This podcast format assumes telling fictional podcasts told across several episodes. Some stories can be narrated by a single voice, while others use several voice actors, multiple sound effects, and other audio elements.

This format is great, especially for creative people. For instance, fiction writers who have interesting stories can record them and convert them into podcast episodes.

Pros of Fictional Storytelling

  • This is not a very famous podcast format. Thus there’s little competition between other podcasts.
  • You don’t have to worry about factual accuracy since you can make up stories.

Cons of Fictional Storytelling 

  • It is not a usual format, so it will take time and effort to create a loyal fanbase.
  • As episodes are related to each other, you have to think about the whole season in advance.
  • Fictional podcasts are not suitable for people who are not creative.

6. Non-Fictional Storytelling

Non-fictional stories are podcast episodes based on true events. For instance, you can report the news.

Pros of Non-Fictional Storytelling

  • This podcast format is preferred by people who are eager to learn more about a particular topic.
  • You have multiple options to choose from when it comes to topics for non-fictional storytelling.

Cons of Non-Fictional Storytelling

  • It’s difficult to stick to a consistent schedule for content publishing because it can take longer to produce some episodes than others.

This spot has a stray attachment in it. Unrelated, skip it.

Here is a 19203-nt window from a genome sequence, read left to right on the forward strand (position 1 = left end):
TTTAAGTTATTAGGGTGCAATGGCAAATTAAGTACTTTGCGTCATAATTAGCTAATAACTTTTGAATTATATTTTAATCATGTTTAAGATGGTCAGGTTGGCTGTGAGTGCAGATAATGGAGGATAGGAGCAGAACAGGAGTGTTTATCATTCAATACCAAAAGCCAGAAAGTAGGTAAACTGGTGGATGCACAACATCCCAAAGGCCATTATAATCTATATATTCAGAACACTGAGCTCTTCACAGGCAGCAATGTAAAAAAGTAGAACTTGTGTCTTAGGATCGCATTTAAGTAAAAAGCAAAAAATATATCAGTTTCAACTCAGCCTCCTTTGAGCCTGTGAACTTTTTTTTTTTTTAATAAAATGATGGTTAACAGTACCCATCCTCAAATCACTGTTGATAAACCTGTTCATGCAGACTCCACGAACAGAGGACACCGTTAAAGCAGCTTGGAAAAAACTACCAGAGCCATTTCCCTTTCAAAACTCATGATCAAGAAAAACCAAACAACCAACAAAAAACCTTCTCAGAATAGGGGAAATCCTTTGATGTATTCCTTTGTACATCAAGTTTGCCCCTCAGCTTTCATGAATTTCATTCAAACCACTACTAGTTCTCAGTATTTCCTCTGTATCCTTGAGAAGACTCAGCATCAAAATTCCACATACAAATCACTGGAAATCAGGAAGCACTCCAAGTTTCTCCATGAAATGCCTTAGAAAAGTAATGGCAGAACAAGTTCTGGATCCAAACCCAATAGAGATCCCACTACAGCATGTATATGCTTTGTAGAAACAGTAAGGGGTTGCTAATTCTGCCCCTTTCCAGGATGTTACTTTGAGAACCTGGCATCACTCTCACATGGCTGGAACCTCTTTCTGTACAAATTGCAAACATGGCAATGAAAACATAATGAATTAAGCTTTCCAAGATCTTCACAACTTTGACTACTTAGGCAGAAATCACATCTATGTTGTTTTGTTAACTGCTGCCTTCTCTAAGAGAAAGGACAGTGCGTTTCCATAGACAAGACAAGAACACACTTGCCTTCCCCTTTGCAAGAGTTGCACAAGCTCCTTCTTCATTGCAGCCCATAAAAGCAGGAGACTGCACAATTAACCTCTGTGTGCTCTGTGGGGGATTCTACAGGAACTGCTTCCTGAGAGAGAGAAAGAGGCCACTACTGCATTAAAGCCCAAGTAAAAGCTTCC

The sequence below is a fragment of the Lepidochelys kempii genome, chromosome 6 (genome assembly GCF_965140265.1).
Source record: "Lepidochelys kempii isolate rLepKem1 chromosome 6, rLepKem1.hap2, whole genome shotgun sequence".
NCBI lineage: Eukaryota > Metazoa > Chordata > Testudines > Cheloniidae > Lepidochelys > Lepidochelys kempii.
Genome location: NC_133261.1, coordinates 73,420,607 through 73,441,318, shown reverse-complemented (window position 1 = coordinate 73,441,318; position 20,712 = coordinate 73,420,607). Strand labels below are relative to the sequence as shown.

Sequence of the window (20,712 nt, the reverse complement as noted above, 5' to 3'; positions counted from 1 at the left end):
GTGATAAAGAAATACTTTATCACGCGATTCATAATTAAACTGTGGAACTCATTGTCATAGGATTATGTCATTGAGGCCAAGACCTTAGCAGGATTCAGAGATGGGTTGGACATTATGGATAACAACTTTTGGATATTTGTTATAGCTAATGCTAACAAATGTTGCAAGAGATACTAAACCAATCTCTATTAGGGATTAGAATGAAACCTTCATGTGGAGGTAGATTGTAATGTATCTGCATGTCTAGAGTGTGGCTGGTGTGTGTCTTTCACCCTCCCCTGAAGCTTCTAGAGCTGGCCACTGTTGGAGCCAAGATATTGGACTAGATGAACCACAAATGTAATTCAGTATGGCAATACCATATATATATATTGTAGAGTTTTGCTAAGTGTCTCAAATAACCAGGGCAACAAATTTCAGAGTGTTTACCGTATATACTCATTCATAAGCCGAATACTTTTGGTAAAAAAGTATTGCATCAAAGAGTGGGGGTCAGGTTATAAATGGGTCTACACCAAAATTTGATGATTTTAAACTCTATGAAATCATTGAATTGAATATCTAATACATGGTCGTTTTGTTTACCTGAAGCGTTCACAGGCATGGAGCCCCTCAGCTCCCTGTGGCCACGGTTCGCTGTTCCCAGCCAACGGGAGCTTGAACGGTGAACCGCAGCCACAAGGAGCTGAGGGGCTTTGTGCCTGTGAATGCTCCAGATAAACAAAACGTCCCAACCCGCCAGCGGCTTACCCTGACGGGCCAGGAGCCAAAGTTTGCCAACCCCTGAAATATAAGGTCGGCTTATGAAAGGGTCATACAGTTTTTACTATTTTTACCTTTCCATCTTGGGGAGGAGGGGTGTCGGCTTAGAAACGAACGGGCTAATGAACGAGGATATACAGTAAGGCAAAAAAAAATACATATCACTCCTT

• This format is time-consuming and requires a lot of effort.
  • If you don’t have a team supporting you, it can be difficult to publish podcasts in this format.


Choosing the best podcast format for your show is a critical decision that should be made based on your content, competitors, and you as a producer or presenter. What works for one podcast may not work for another. We can’t tell you which option is ideal for your event; it is entirely up to you.

So, please, do your research to figure out what will work best for you. Start with the easiest option. If you feel like you have enough experience and knowledge to try a more difficult podcast format, then go ahead.

Thanks for reading, and good luck!

SEO Content Writer

Diana Aghumyan


Diana is an experienced creative SEO content writer at SayNine. She is passionate about writing and giving value to people with her articles. Her blogs revolve around advertising, digital marketing, and other similar topics.